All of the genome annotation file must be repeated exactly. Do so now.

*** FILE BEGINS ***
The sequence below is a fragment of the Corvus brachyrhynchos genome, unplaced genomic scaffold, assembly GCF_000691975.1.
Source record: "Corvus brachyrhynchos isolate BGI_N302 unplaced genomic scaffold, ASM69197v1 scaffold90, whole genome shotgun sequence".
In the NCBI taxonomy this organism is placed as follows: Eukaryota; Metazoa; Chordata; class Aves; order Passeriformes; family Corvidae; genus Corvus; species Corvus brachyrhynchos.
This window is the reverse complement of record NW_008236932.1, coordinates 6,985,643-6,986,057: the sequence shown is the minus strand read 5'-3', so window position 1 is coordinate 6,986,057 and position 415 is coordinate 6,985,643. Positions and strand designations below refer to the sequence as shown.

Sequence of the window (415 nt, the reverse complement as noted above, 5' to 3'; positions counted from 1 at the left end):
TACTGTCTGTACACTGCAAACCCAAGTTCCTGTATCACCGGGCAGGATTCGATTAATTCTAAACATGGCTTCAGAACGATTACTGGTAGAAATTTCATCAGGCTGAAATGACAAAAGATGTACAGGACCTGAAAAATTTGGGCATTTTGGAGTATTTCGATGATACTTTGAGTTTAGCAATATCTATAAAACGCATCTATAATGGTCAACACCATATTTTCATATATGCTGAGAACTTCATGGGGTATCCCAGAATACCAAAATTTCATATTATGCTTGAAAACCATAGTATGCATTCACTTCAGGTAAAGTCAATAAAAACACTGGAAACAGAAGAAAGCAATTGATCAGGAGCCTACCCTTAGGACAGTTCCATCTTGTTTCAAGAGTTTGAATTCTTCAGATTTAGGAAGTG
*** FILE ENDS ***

The sequence below is a fragment of the Corvus brachyrhynchos genome, unplaced genomic scaffold, assembly GCF_000691975.1.
Source record: "Corvus brachyrhynchos isolate BGI_N302 unplaced genomic scaffold, ASM69197v1 scaffold90, whole genome shotgun sequence".
In the NCBI taxonomy this organism is placed as follows: Eukaryota; Metazoa; Chordata; class Aves; order Passeriformes; family Corvidae; genus Corvus; species Corvus brachyrhynchos.
This window is the reverse complement of record NW_008236932.1, coordinates 6,985,643-6,986,057: the sequence shown is the minus strand read 5'-3', so window position 1 is coordinate 6,986,057 and position 415 is coordinate 6,985,643. Positions and strand designations below refer to the sequence as shown.

Sequence of the window (415 nt, the reverse complement as noted above, 5' to 3'; positions counted from 1 at the left end):
TACTGTCTGTACACTGCAAACCCAAGTTCCTGTATCACCGGGCAGGATTCGATTAATTCTAAACATGGCTTCAGAACGATTACTGGTAGAAATTTCATCAGGCTGAAATGACAAAAGATGTACAGGACCTGAAAAATTTGGGCATTTTGGAGTATTTCGATGATACTTTGAGTTTAGCAATATCTATAAAACGCATCTATAATGGTCAACACCATATTTTCATATATGCTGAGAACTTCATGGGGTATCCCAGAATACCAAAATTTCATATTATGCTTGAAAACCATAGTATGCATTCACTTCAGGTAAAGTCAATAAAAACACTGGAAACAGAAGAAAGCAATTGATCAGGAGCCTACCCTTAGGACAGTTCCATCTTGTTTCAAGAGTTTGAATTCTTCAGATTTAGGAAGTG